An early book I read on this--really a wonderful book called Meditation for Fidgety Skeptics, by Dan Harris and Jeff Warren--suggested even welcoming these thoughts or emotions. So, if you notice you’re feeling some anxiety, you might say, “Welcome mild anxiety!” Or if you start menu planning for that night’s dinner, you might say, “Welcome planning!”
I just really took to that advice as a way to stay friendly to my distractions and also as a way to notice and give attention to emotions that I otherwise was either trying to shove down or just hadn’t picked up on as I was, in fact shoving them down.
The theory is that shining attention on charged emotions like anxiety or distracting thoughts like menu planning actually helps dissipate them. While, when we just shove them down, we actually inflame them. And, having been welcomed and then dissipated, we often get insight into the emotion or thought itself, into what’s going on with it. The theory is that it’s trying to tell us something important--if threatening--before the welcome.
That said, the advice is sometimes controversial with my groups. I’ve had people quit over my wide-eyed suggestion of that kind of welcoming. Because it can feel really scary to welcome threatening emotions or thoughts. It can feel hard to give credit to the idea that ignoring or pushing down such threatening thoughts actually gives them more power than just welcoming them in.
But, just to give you still more of a feel for why this seemingly cheerful suggestion might feel threatening--if you’re not already sold--let me talk about monks for a minute. Monks being the living petri dishes for contemplative/ meditative spirituality. And, to flag, I’m going to delve pretty deeply into the thinking of one famous monk before we’re done today, a Spanish monk called John of the Cross.
But, to touch on another monk or two before that, Saint Anthony was a so-called desert father--I’ve mentioned them on other Journey On episodes--who moved into the desert to meditate after Emperor Constantine nationalized Chirstianity as the state religion. So he was sort of part of a protest movement. In any case, he often encountered his temptations as either figurative or literal demons--and, what do you know, he welcomed them. Which, as he describes it, diminished them and empowered him to move forward with equanimity and joy.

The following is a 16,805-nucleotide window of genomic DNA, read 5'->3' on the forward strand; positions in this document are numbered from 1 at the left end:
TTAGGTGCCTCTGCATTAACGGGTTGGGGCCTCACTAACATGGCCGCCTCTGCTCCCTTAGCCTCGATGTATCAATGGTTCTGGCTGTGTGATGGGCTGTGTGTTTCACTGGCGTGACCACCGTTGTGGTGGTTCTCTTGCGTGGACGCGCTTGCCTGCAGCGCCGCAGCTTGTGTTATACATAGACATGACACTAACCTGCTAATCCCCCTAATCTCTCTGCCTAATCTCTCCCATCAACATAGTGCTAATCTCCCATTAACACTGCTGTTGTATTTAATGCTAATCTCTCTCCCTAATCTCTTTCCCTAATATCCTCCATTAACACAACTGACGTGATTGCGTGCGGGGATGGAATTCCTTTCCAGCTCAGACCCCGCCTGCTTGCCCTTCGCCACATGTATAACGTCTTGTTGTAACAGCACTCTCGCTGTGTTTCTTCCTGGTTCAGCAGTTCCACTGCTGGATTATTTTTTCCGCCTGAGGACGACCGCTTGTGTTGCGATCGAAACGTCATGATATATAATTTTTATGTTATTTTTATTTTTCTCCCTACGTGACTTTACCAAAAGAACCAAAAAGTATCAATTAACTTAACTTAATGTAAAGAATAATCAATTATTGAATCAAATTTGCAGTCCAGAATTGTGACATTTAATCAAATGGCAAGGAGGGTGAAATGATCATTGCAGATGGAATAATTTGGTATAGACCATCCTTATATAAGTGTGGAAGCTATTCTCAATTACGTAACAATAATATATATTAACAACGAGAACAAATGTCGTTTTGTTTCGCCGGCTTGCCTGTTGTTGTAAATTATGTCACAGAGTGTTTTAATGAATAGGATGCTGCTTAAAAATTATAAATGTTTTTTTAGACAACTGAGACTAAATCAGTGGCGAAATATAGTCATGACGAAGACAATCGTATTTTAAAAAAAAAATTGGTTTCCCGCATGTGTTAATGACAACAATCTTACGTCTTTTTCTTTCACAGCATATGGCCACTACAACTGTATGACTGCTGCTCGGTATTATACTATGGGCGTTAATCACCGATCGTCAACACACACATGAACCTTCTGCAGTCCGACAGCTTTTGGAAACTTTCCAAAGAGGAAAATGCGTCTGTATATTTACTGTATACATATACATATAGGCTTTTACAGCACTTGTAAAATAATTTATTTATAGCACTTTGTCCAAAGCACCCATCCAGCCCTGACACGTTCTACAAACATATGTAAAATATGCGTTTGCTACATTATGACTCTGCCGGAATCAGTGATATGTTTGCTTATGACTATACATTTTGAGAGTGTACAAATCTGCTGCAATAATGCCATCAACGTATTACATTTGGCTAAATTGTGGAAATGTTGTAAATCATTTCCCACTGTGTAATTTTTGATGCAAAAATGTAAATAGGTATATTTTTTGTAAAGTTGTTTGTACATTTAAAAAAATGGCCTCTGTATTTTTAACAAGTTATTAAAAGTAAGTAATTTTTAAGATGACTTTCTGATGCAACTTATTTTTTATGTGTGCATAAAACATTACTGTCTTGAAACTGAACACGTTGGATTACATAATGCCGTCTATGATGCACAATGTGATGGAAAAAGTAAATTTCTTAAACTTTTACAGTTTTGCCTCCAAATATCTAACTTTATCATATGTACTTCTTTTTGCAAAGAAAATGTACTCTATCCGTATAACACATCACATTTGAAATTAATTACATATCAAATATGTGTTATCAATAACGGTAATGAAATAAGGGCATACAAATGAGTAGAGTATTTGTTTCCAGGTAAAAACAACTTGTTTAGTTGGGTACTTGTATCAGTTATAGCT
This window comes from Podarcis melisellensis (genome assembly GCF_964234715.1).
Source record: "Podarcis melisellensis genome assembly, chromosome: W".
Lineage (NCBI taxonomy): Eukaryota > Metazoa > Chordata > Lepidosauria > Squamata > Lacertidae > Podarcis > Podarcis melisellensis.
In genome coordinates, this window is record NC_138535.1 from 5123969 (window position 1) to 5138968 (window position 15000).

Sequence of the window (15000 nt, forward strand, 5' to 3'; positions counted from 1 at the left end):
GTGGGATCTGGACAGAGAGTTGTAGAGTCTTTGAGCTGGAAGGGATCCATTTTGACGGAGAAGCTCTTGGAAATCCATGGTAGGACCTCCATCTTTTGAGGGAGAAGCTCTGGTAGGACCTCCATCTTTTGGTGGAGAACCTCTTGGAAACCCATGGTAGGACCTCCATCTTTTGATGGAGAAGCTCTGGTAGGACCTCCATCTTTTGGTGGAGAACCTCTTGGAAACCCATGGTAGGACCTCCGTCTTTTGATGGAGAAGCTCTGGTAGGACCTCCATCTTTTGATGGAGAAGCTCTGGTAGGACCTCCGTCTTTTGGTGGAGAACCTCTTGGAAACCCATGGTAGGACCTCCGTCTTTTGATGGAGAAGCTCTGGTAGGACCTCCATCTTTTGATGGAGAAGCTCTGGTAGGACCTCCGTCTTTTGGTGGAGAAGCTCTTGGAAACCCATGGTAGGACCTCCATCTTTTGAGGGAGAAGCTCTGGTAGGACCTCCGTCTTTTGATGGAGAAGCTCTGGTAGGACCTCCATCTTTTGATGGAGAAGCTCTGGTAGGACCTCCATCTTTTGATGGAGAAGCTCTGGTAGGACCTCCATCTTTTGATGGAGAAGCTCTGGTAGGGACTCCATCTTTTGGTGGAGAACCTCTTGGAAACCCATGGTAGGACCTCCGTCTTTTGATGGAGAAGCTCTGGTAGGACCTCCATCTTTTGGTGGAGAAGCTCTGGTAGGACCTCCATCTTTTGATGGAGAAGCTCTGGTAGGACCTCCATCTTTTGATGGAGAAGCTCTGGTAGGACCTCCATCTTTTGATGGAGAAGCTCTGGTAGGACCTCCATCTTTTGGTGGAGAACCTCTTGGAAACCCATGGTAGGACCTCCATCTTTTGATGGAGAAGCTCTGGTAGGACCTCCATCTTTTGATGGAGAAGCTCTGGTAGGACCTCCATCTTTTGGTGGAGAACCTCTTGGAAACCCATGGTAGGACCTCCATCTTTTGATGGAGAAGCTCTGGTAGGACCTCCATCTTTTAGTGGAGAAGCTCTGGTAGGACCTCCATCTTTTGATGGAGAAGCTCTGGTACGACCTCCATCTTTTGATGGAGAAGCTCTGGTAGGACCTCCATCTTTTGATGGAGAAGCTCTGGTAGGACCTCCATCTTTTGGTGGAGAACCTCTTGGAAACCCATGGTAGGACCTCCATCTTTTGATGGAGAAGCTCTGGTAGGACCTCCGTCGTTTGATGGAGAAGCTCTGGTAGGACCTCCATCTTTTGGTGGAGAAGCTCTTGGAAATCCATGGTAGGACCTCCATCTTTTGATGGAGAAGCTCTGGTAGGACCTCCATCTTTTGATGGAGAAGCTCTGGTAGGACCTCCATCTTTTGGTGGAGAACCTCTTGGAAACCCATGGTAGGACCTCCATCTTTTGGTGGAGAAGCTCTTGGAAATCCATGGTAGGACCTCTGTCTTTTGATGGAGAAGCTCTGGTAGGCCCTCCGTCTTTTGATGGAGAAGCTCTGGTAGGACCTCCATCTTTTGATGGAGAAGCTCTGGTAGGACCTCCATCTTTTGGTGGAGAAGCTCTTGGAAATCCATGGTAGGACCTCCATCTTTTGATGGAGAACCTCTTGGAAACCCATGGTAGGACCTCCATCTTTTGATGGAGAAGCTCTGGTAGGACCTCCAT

Pema Chodron--I may well be mispronouncing her name--writes: “When the resistance is gone, the demons are gone.” Which both is a provocative thing to say, and an explanation of my experience with this welcome stuff.
So I’ll apply this to this big, challenging thing that John of the Cross called the “dark night of the soul” in a minute, but I have a small-scale anecdote that’s at least related to this to start off with.
Not long ago, I was driving back from a delightful writing retreat I took--it was among my wife Grace’s Christmas presents to me--in the high desert East of Los Angeles, by Joshua Tree National Park. It was terrific in every respect, and as I was driving back last night--even the traffic was moving well--I had one of the most harrowing encounters with another driver that I’ve ever had. [On the podcast, Dave describes a frightening encounter with another driver on the way home.]
When it was clear it was over, I thanked God that nothing terrible had happened. And then I said I felt traumatized by the experience. And I felt God say something surprising back: “No you’re not. It’s already in the past. You’re living in the present moment. Don’t cling to it.” [Dave elaborates on the podcast.]
God, in Isaiah 43:18-19, says:
“Forget the former things;
do not dwell on the past.
See, I am doing a new thing!
Now it springs up; do you not perceive it?
I am making a way in the wilderness
and streams in the wasteland.”
Paul, in Philippians 3:13, seems to be alluding to this when he says: There’s one thing I do: I forget the past and strain forward to what lies ahead.